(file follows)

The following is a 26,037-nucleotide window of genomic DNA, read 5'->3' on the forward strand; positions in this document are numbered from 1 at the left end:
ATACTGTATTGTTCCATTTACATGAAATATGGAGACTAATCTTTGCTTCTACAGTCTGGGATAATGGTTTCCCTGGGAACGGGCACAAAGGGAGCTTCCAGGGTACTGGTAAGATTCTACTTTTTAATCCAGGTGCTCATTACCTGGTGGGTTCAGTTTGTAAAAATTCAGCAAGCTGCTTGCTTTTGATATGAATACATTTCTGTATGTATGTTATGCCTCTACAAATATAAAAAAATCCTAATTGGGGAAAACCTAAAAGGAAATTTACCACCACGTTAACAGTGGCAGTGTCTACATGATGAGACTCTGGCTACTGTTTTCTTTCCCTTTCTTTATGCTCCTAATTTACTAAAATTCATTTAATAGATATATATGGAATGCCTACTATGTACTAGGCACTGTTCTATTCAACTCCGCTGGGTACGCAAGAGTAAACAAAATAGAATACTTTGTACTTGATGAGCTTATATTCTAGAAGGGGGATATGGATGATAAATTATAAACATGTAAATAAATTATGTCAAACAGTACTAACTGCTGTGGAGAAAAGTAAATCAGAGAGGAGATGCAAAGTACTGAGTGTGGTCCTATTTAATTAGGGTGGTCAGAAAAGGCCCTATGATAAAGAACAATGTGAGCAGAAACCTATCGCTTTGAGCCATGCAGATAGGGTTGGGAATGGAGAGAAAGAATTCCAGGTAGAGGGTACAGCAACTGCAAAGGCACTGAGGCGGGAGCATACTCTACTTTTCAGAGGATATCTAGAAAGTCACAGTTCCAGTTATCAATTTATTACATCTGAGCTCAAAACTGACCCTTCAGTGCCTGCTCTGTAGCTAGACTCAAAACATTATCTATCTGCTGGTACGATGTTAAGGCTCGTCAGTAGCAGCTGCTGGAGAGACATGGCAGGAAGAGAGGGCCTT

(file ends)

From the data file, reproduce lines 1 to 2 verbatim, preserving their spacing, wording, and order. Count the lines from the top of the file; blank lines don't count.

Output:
The following is a 26,037-nucleotide window of genomic DNA, read 5'->3' on the forward strand; positions in this document are numbered from 1 at the left end:
ATACTGTATTGTTCCATTTACATGAAATATGGAGACTAATCTTTGCTTCTACAGTCTGGGATAATGGTTTCCCTGGGAACGGGCACAAAGGGAGCTTCCAGGGTACTGGTAAGATTCTACTTTTTAATCCAGGTGCTCATTACCTGGTGGGTTCAGTTTGTAAAAATTCAGCAAGCTGCTTGCTTTTGATATGAATACATTTCTGTATGTATGTTATGCCTCTACAAATATAAAAAAATCCTAATTGGGGAAAACCTAAAAGGAAATTTACCACCACGTTAACAGTGGCAGTGTCTACATGATGAGACTCTGGCTACTGTTTTCTTTCCCTTTCTTTATGCTCCTAATTTACTAAAATTCATTTAATAGATATATATGGAATGCCTACTATGTACTAGGCACTGTTCTATTCAACTCCGCTGGGTACGCAAGAGTAAACAAAATAGAATACTTTGTACTTGATGAGCTTATATTCTAGAAGGGGGATATGGATGATAAATTATAAACATGTAAATAAATTATGTCAAACAGTACTAACTGCTGTGGAGAAAAGTAAATCAGAGAGGAGATGCAAAGTACTGAGTGTGGTCCTATTTAATTAGGGTGGTCAGAAAAGGCCCTATGATAAAGAACAATGTGAGCAGAAACCTATCGCTTTGAGCCATGCAGATAGGGTTGGGAATGGAGAGAAAGAATTCCAGGTAGAGGGTACAGCAACTGCAAAGGCACTGAGGCGGGAGCATACTCTACTTTTCAGAGGATATCTAGAAAGTCACAGTTCCAGTTATCAATTTATTACATCTGAGCTCAAAACTGACCCTTCAGTGCCTGCTCTGTAGCTAGACTCAAAACATTATCTATCTGCTGGTACGATGTTAAGGCTCGTCAGTAGCAGCTGCTGGAGAGACATGGCAGGAAGAGAGGGCCTT